Do you want to listen to Common Sense? If so then keep reading… Common Sense is the timeless classic that inspired the Thirteen Colonies to fight for and declare their independence from Great Britain in the summer of 1776. Written by famed political theorist Thomas Paine, this pamphlet boldly challenged the authority of the British government and the royal monarchy to rule over the American colonists. By using plain language and a reasoned style, Paine chose to forego the philosophical and Latin references made popular by the Enlightenment era writers. As a result, Paine united average citizens and political leaders behind the central idea of independence and transformed the tenor of the colonists’ argument against the British. As the best-selling American title of all time, Common Sense has been eloquently described by historian Gordon S. Wood as "the most incendiary and popular pamphlet of the entire revolutionary era." Thomas Paine (1737–1809) was an English-American political activist, philosopher, and revolutionary. As one of the Founding Fathers of the United States, he authored the most influential pamphlets at the start of the American Revolution and inspired the colonists to declare independence from Great Britain in 1776. His ideas reflected the Enlightenment-era rhetoric of transnational human rights and the separation of church and state. He has been called a corset-maker by trade, a journalist by profession, and a propagandist by inclination. What are you waiting for Common Sense is one click away, start listening Now!
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About Thomas Paine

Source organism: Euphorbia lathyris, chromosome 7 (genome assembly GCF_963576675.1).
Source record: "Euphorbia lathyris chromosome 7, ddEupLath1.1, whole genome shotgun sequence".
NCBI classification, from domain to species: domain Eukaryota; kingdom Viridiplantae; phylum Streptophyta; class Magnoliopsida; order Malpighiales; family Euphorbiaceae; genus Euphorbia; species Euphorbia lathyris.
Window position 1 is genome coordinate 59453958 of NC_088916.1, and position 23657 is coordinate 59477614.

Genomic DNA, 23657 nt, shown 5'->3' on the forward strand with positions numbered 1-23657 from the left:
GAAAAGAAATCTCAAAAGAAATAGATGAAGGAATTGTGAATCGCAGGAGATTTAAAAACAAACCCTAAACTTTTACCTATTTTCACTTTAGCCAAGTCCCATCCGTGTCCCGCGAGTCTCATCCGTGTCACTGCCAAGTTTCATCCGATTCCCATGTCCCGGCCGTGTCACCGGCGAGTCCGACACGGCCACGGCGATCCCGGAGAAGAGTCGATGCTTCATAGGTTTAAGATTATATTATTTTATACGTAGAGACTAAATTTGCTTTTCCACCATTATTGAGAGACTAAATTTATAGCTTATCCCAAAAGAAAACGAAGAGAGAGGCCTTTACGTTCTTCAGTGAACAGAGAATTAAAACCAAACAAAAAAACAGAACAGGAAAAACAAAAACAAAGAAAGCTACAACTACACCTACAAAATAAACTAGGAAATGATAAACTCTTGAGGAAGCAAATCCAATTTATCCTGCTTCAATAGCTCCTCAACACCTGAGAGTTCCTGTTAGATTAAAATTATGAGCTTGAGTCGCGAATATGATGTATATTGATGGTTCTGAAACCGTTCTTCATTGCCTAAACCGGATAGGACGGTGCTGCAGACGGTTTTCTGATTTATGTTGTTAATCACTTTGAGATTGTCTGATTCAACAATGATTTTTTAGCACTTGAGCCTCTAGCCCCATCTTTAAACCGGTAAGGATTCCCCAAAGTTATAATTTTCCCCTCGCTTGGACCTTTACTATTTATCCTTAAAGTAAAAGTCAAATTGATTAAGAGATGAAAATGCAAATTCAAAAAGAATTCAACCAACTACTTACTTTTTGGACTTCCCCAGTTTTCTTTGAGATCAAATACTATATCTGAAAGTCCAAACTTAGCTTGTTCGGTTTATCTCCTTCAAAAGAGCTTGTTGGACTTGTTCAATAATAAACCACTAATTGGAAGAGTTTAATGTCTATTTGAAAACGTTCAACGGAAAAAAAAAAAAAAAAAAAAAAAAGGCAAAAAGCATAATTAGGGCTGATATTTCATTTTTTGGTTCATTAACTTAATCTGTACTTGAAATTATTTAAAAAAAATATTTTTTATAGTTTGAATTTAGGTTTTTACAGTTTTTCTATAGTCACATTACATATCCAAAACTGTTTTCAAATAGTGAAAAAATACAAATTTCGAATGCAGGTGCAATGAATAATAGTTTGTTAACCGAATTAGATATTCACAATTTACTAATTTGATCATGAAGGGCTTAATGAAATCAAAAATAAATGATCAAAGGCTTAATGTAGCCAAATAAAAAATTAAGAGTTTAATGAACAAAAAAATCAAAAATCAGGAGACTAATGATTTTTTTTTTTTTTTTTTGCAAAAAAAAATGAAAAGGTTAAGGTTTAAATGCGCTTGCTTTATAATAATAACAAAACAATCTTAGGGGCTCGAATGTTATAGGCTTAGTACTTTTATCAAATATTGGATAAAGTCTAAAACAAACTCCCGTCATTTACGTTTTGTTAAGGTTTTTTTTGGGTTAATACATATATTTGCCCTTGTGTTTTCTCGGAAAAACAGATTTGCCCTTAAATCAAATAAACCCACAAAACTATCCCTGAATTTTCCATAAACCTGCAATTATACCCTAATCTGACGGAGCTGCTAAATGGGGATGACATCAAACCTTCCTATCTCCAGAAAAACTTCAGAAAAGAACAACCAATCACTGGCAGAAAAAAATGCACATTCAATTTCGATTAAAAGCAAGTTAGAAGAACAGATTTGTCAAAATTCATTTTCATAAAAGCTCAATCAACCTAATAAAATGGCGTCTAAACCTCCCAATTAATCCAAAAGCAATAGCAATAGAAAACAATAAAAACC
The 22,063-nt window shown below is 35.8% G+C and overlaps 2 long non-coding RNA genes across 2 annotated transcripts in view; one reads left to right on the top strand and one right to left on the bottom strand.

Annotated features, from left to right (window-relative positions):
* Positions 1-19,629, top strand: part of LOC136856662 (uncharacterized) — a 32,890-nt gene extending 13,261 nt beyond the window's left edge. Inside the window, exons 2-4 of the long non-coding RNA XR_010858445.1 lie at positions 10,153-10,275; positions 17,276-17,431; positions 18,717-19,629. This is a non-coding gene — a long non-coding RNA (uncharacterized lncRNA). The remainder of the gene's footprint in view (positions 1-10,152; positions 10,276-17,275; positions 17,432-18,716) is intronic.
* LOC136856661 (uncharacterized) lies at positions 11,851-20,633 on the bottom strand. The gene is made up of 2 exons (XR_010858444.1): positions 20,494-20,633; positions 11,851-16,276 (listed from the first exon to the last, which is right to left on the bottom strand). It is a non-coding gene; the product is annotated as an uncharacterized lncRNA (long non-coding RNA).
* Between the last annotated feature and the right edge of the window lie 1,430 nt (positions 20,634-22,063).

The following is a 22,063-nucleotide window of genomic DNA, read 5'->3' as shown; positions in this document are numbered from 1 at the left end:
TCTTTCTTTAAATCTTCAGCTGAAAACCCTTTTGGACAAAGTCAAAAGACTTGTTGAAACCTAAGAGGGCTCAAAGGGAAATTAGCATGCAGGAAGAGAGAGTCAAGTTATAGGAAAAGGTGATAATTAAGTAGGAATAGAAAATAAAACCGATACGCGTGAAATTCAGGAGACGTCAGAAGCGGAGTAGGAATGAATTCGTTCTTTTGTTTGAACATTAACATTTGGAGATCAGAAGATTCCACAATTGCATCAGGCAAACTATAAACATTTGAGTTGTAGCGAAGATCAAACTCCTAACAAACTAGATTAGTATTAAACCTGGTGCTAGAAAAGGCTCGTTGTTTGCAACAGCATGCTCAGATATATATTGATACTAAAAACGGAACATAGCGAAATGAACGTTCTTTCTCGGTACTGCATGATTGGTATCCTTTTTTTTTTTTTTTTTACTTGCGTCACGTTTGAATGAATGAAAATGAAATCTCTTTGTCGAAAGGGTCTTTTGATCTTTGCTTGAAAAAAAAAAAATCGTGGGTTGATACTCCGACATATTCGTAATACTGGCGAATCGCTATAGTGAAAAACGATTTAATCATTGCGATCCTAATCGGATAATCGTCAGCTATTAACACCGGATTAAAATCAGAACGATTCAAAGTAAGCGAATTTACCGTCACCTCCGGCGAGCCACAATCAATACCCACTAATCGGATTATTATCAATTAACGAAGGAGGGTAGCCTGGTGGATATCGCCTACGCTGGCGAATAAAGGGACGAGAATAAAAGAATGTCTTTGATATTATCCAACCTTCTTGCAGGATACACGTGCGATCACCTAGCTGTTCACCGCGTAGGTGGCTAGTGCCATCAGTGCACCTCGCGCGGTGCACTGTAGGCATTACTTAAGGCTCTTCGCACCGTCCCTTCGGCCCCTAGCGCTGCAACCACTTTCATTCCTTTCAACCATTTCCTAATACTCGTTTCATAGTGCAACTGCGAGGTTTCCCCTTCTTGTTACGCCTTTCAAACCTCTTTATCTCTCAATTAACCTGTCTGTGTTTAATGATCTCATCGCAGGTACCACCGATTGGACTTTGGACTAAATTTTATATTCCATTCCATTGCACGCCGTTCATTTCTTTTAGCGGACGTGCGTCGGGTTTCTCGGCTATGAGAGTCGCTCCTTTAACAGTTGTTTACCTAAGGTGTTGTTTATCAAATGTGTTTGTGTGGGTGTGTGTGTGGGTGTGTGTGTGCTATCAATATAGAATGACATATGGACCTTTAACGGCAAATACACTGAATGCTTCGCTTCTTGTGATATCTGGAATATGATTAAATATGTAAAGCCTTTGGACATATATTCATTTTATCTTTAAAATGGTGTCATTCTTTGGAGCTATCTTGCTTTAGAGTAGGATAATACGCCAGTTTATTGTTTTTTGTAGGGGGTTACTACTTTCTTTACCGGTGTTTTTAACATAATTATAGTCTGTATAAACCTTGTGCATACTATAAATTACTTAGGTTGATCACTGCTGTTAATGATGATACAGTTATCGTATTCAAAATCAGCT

Thomas Paine (1737–1809) was a pamphleteer, revolutionary, radical, liberal, intellectual, and one of the Founding Fathers of the United States. Born in Great Britain, he emigrated to America at the suggestion of Benjamin Franklin just in time to promote the American Revolution with his powerful, widely read pamphlet, Common Sense. Later, he was a great influence on the French Revolution. He wrote Rights of Man as a guide to the ideas of the Enlightenment. Despite an inability to speak French, he was elected to the French National Assembly in 1792. Regarded as an ally of the Girondists, he was seen with increasing disfavor by the Montagnards and in particular by Robespierre. He was arrested in Paris and imprisoned in December 1793; he was released in 1794. He became notorious with his book, The Age of Reason, which advocated deism and took issue with Christian doctrines. While in France, he also wrote a pamphlet titled Agrarian Justice, which discussed the origins of property and introduced a concept that is similar to a guaranteed minimum income. He remained in France until 1802, when he returned to America on an invitation from Thomas Jefferson, who had been elected president.